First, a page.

You may be wondering what God we are talking about here, because God has as many meanings as there are people. In Yoga, God is the great unknown, beyond qualities, beyond comprehension. Everything that is describable or definable has qualities, and while God is also present within the world of qualities, the quality-less state that is beyond definition is really the realm of God. There are other words that are also used for the same divine principle – the Source, the Ultimate, the Absolute.
Remember the state of nirodha or complete stillness we spoke about earlier in this series? That cessation of mental activity in the mind, the ultimate state of Yoga, is also the key to God-awareness. Nirodha and Ishwar pranidhan are intertwined. The next question is: How to get there? The approach needed is the “surrender” part.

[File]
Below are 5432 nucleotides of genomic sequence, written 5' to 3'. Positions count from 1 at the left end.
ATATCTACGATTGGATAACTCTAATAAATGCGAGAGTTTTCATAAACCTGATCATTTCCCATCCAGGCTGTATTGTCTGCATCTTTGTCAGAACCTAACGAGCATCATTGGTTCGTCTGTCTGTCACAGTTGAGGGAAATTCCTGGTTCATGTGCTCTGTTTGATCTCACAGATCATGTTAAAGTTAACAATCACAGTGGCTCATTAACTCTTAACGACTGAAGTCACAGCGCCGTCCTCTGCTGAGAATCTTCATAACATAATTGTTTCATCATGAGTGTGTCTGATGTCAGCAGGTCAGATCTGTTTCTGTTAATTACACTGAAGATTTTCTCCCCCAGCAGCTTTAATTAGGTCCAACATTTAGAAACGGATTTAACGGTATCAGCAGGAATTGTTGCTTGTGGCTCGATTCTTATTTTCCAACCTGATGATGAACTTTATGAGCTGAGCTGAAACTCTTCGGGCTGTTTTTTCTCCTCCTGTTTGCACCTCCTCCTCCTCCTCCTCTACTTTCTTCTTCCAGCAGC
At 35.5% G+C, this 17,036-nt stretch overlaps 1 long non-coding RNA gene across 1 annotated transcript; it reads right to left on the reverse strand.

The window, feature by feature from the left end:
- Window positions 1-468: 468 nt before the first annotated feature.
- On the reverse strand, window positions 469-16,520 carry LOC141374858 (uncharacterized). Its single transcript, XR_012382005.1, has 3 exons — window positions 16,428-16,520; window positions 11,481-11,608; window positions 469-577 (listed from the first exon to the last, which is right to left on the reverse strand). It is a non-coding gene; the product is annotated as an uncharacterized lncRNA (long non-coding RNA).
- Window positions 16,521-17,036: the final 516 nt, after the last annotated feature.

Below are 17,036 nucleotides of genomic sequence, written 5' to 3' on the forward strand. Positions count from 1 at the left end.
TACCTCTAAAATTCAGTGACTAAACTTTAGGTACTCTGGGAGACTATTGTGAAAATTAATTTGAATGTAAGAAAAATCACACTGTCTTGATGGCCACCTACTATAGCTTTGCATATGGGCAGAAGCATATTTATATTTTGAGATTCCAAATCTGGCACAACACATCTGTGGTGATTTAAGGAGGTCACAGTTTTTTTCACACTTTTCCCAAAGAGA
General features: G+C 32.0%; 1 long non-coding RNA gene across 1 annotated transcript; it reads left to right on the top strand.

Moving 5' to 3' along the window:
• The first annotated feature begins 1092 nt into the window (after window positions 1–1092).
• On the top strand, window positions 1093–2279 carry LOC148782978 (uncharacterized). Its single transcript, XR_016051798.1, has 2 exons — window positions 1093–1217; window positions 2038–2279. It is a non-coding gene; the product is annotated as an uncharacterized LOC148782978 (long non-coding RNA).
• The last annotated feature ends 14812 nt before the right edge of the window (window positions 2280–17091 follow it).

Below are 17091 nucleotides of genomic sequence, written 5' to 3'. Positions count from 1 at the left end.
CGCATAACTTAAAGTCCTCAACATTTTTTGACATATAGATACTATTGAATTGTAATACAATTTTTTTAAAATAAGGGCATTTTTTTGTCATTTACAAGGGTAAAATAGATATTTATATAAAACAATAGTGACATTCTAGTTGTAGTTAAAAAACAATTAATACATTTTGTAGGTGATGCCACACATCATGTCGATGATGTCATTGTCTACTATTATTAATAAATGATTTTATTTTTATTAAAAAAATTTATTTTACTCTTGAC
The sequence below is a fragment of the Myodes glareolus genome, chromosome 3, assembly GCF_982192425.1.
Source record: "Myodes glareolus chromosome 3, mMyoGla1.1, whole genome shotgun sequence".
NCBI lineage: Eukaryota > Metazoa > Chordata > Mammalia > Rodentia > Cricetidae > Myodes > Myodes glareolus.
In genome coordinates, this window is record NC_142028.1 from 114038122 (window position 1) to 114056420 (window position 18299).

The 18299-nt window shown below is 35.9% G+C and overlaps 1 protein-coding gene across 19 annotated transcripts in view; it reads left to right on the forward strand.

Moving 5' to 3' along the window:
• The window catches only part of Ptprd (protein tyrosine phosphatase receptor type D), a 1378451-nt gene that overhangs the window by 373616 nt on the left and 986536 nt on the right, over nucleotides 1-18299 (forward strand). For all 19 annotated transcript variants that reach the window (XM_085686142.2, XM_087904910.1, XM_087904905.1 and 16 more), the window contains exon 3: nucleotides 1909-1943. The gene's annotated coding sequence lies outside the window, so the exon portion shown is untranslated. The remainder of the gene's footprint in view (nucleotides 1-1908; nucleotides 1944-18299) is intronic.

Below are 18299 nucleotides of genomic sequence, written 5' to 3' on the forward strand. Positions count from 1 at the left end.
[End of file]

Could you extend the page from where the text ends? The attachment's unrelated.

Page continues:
The purpose of surrender
When we look at the idea of surrender from a worldly perspective, it can be quite distasteful, because it means to “submit to an authority,” or “to give in,” often with a sense of being forced to do so. The ego generally doesn’t respond well to that. We see this even in the best of relationships when we are asked to give in to the wishes of the other person. Who does this easily, willingly, and cheerfully? People who have fallen madly in love. They are very capable of surrender – they will do anything for the happiness of the other person. Generally it doesn’t last, however, as the ego eventually starts to make itself heard and the lover becomes aware of their own wishes. Most of us have to learn how to let go and give in, which is why family life is such a wonderful training ground for spirituality! It is through our relationships that we learn to accept and submit to the other.